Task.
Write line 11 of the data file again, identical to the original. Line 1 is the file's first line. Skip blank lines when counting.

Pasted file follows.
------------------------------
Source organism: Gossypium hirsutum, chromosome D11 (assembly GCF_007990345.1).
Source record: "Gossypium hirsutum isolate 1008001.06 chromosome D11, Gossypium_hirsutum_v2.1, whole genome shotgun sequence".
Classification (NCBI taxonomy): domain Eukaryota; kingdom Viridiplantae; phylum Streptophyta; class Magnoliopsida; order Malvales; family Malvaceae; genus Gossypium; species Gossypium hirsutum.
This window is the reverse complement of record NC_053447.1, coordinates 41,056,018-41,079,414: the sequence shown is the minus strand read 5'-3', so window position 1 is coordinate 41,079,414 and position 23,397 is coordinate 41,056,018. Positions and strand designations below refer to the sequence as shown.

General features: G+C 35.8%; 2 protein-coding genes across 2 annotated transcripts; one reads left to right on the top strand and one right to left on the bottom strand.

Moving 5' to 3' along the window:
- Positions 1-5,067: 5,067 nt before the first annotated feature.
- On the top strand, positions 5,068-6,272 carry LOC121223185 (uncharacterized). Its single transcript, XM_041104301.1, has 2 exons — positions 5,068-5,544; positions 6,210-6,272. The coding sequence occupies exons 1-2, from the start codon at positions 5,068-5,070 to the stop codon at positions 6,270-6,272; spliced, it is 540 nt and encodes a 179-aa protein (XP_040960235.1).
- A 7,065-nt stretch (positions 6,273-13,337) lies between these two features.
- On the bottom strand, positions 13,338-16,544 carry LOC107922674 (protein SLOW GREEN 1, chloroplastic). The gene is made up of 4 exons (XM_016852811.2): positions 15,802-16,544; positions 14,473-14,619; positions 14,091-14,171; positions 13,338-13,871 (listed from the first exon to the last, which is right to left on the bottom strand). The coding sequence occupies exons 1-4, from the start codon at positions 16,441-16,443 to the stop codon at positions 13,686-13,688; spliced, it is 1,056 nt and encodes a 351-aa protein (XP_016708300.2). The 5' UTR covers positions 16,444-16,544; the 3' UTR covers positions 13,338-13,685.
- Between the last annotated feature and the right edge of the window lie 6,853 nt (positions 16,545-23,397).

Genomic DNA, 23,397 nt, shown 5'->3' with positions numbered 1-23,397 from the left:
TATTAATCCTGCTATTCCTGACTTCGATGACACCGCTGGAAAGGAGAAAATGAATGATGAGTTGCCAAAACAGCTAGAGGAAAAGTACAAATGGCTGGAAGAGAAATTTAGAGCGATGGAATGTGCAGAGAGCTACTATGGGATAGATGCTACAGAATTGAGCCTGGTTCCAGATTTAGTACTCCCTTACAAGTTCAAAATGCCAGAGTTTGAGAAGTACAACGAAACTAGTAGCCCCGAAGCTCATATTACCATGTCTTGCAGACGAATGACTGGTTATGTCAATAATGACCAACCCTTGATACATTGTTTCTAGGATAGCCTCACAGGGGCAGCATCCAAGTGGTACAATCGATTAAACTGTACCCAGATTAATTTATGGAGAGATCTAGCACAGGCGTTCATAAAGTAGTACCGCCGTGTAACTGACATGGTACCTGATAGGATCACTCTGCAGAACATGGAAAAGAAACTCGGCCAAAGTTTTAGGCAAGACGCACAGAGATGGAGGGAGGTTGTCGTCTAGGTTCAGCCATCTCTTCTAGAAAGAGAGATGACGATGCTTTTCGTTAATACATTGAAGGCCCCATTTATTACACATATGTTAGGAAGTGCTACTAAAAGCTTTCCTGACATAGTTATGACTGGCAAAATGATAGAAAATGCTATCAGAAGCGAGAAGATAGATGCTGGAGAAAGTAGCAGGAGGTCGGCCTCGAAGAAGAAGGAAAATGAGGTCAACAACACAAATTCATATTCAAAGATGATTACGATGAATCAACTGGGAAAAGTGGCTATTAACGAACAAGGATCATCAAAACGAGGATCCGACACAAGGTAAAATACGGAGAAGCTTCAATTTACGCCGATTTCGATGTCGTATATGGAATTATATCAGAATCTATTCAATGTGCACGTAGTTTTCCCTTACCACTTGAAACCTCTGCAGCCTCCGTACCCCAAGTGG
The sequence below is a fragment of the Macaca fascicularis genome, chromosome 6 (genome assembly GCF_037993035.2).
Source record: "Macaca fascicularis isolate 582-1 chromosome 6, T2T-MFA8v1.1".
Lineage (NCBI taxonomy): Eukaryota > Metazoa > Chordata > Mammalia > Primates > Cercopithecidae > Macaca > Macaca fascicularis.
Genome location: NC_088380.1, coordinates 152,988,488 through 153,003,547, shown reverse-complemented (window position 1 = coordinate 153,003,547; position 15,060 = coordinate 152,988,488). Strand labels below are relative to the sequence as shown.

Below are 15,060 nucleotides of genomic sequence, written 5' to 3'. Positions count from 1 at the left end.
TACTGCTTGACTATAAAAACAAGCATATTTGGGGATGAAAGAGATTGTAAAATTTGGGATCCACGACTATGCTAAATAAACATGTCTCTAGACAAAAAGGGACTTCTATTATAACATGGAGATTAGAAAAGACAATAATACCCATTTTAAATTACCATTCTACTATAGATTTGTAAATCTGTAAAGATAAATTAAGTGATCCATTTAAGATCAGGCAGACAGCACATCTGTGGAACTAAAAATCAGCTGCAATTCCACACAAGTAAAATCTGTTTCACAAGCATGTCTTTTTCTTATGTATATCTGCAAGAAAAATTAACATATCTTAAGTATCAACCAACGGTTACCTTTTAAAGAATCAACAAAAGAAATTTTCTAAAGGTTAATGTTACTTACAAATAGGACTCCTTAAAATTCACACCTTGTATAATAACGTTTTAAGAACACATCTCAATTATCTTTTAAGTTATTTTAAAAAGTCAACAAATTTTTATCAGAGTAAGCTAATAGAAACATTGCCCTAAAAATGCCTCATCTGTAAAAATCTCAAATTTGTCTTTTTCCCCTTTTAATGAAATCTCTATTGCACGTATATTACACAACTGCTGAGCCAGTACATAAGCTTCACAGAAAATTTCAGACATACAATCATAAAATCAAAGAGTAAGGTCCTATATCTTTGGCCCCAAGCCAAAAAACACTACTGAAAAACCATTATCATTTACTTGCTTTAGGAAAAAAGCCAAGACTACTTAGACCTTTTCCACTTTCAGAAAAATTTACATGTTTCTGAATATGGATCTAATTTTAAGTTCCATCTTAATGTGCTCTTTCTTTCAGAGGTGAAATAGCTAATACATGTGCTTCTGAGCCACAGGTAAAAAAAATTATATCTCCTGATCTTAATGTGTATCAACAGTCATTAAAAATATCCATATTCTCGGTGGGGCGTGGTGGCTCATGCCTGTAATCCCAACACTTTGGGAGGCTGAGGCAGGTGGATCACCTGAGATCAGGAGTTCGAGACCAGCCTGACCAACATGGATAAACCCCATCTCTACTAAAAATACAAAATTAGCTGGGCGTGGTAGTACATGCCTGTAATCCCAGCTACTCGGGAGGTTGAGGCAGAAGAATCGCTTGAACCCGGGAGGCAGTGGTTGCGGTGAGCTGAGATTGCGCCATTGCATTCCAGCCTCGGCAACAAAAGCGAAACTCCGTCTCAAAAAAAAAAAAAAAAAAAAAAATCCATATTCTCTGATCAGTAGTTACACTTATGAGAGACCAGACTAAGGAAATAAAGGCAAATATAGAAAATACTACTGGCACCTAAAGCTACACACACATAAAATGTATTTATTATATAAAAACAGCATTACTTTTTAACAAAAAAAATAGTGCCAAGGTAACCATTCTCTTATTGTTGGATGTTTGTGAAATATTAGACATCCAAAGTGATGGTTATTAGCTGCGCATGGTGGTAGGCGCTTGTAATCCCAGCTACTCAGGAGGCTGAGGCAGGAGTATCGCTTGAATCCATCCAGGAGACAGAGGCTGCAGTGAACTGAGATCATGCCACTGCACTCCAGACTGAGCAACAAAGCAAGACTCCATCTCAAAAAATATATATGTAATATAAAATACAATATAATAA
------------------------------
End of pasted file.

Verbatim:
- Between the last annotated feature and the right edge of the window lie 6,853 nt (positions 16,545-23,397).